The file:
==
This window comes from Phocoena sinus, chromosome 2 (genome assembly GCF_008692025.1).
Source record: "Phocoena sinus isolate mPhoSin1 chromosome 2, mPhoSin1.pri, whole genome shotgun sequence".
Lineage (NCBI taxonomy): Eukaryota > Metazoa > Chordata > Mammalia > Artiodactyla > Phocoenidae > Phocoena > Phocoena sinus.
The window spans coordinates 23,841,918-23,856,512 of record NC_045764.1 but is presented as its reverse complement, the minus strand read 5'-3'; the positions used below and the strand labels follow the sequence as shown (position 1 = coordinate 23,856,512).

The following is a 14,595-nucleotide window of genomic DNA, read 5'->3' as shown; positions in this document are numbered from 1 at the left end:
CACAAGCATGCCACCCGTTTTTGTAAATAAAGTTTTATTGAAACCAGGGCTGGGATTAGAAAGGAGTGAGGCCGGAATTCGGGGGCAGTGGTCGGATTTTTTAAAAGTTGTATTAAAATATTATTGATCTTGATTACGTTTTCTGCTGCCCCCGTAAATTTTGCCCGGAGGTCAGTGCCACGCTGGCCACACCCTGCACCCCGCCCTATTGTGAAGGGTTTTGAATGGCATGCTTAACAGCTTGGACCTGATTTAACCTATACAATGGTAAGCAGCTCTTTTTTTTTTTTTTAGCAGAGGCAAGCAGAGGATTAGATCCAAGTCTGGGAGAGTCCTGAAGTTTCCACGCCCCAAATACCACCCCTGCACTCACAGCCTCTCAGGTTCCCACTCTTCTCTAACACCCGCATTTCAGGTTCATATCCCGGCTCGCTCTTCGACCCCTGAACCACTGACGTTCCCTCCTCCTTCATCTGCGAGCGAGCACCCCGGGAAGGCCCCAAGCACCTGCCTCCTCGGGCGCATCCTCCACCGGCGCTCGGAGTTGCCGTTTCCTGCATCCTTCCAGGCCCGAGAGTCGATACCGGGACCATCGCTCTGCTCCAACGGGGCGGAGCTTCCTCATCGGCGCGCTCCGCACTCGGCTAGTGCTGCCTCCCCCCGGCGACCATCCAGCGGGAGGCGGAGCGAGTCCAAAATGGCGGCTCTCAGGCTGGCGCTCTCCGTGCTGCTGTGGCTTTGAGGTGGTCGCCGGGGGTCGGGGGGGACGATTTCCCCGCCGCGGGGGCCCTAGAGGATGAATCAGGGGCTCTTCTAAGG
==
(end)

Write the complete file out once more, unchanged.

This window comes from Phocoena sinus, chromosome 2 (genome assembly GCF_008692025.1).
Source record: "Phocoena sinus isolate mPhoSin1 chromosome 2, mPhoSin1.pri, whole genome shotgun sequence".
Lineage (NCBI taxonomy): Eukaryota > Metazoa > Chordata > Mammalia > Artiodactyla > Phocoenidae > Phocoena > Phocoena sinus.
The window spans coordinates 23,841,918-23,856,512 of record NC_045764.1 but is presented as its reverse complement, the minus strand read 5'-3'; the positions used below and the strand labels follow the sequence as shown (position 1 = coordinate 23,856,512).

The following is a 14,595-nucleotide window of genomic DNA, read 5'->3' as shown; positions in this document are numbered from 1 at the left end:
CACAAGCATGCCACCCGTTTTTGTAAATAAAGTTTTATTGAAACCAGGGCTGGGATTAGAAAGGAGTGAGGCCGGAATTCGGGGGCAGTGGTCGGATTTTTTAAAAGTTGTATTAAAATATTATTGATCTTGATTACGTTTTCTGCTGCCCCCGTAAATTTTGCCCGGAGGTCAGTGCCACGCTGGCCACACCCTGCACCCCGCCCTATTGTGAAGGGTTTTGAATGGCATGCTTAACAGCTTGGACCTGATTTAACCTATACAATGGTAAGCAGCTCTTTTTTTTTTTTTTAGCAGAGGCAAGCAGAGGATTAGATCCAAGTCTGGGAGAGTCCTGAAGTTTCCACGCCCCAAATACCACCCCTGCACTCACAGCCTCTCAGGTTCCCACTCTTCTCTAACACCCGCATTTCAGGTTCATATCCCGGCTCGCTCTTCGACCCCTGAACCACTGACGTTCCCTCCTCCTTCATCTGCGAGCGAGCACCCCGGGAAGGCCCCAAGCACCTGCCTCCTCGGGCGCATCCTCCACCGGCGCTCGGAGTTGCCGTTTCCTGCATCCTTCCAGGCCCGAGAGTCGATACCGGGACCATCGCTCTGCTCCAACGGGGCGGAGCTTCCTCATCGGCGCGCTCCGCACTCGGCTAGTGCTGCCTCCCCCCGGCGACCATCCAGCGGGAGGCGGAGCGAGTCCAAAATGGCGGCTCTCAGGCTGGCGCTCTCCGTGCTGCTGTGGCTTTGAGGTGGTCGCCGGGGGTCGGGGGGGACGATTTCCCCGCCGCGGGGGCCCTAGAGGATGAATCAGGGGCTCTTCTAAGG